Employee mental well-being, burnout and workplace stress are getting worse amongst 23 percent of fee earners and 17 percent of non-fee earners in law firms.
Thirty-eight percent say that stress levels are high or very high for fee earner, but 73 percent of employers say they are very supportive of the mental health of their staff. Work life balance programmes, time management training and fitness facilities are some of the most commonly used workplace wellbeing solutions. Survey conducted by Xerox HR Services (formerly known as Buck Consultants).
Nearly one in four (23 percent) of law firms say the mental well-being of their fee-earning staff has deteriorated in the past five years, according to the latest Xerox HR Services survey. Another 17 percent say non-fee earners also are suffering. Many of the surveyed law firms said high-stress levels exist within their companies, particularly amongst fee earners. Thirty-eight percent believed their fee earners are under high or very high stress in their jobs, compared to just 11 percent of non-fee earners.
“While the survey found increasing levels of stress, we’re also seeing an increase in the number of firms looking to improve this situation,” said Chris Evans, senior consultant, Xerox HR Services. Most firms believe in promoting working environments that support the mental wellbeing of employees, with 95 percent saying that they should take a good or great deal of responsibility. Nearly three in four (72 percent) believe they are:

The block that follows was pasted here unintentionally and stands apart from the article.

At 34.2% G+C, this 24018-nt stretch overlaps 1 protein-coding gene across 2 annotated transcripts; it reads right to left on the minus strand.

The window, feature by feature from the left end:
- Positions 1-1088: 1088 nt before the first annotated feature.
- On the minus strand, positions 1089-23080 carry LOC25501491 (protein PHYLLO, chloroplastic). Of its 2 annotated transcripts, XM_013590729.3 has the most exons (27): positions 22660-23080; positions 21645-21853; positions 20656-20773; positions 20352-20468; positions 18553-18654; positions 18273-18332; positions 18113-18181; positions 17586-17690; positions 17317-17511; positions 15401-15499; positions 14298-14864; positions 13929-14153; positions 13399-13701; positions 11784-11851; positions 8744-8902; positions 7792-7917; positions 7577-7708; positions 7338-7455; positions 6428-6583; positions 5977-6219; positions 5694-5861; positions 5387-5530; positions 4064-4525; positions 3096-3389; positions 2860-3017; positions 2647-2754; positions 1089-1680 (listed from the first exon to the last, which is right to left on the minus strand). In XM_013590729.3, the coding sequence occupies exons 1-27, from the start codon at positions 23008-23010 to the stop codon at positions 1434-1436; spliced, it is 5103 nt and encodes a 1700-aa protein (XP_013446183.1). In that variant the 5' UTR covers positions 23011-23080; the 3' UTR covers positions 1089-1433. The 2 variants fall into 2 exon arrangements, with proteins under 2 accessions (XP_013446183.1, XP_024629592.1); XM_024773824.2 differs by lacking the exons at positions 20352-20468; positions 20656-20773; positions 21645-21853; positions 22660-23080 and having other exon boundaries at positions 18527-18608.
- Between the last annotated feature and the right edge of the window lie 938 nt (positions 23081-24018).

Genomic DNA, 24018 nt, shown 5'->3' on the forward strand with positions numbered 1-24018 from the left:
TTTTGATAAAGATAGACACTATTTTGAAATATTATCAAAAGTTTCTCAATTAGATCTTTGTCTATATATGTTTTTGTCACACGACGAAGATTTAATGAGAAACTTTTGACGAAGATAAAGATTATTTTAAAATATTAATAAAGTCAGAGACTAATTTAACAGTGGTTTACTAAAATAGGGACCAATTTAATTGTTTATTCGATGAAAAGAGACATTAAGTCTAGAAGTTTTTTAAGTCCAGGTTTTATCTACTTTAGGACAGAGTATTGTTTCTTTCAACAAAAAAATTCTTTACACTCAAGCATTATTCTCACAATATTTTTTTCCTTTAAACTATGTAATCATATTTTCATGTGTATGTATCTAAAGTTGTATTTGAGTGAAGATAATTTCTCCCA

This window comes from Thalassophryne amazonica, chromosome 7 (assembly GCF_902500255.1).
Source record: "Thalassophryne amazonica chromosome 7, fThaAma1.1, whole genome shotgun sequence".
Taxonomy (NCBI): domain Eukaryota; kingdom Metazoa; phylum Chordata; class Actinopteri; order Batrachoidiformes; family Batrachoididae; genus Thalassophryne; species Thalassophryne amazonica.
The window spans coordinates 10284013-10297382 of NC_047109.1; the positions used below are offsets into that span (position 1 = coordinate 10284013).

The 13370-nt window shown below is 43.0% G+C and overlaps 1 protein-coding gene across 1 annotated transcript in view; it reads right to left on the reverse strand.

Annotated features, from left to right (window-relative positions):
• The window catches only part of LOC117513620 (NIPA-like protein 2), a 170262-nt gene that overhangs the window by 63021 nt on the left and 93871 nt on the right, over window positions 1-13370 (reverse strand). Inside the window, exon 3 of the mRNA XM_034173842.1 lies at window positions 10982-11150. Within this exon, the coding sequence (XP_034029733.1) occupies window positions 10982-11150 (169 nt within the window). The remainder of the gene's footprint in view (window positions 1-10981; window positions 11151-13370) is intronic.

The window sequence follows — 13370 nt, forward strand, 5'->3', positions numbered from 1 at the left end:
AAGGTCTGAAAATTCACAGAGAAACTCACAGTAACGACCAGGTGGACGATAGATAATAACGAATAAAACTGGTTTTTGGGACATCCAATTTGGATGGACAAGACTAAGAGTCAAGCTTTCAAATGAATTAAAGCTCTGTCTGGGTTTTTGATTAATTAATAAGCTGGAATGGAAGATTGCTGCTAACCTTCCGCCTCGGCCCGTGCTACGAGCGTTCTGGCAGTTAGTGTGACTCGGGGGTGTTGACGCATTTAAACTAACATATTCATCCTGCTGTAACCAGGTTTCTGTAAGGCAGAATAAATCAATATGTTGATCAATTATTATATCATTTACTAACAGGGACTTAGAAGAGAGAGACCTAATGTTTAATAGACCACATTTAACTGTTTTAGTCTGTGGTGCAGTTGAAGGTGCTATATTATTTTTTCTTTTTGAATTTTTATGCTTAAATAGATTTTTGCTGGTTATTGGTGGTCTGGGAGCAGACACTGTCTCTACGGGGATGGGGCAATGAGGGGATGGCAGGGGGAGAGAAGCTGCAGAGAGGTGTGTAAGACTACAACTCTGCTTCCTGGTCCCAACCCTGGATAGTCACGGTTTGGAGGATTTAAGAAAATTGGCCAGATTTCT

- Taking steps to ease the pressures
- Are very or extremely supportive of the mental well-being of their employees
- Putting activities and programmes in place as part of this support. Educational programmes that promote work/life balance are the most popular tool law firms use to mitigate workplace stress, with three quarters offering it to all their employees. Time management and delegation training is offered to 63 percent of fee earners and 71 percent of non-fee earners.
The most common reasons for running these programmes are to improve productivity (47 percent) and performance (45 percent), with managing the long hours and employee’s physical wellbeing also featuring highly. Collecting wellbeing data and reporting the findings to senior leadership is commonplace in the legal industry. Ninety- four percent of fee earners are given the chance to take part in employee engagement surveys, 67 percent receive mental well-being scores and 57 percent undergo mental health screening.
When asked what additional programmes might become available in the future, firms often mentioned the option of taking a sabbatical, and the creation of emergency childcare facilities. The recognition that mental wellbeing is at risk suggests that the plans, programmes and activities currently in place may not be adequate. “It’s important to measure and monitor the impact of each programme, collect feedback from the staff and explore what other support could be offered such as health care information or financial well-being guidance,” Evans said.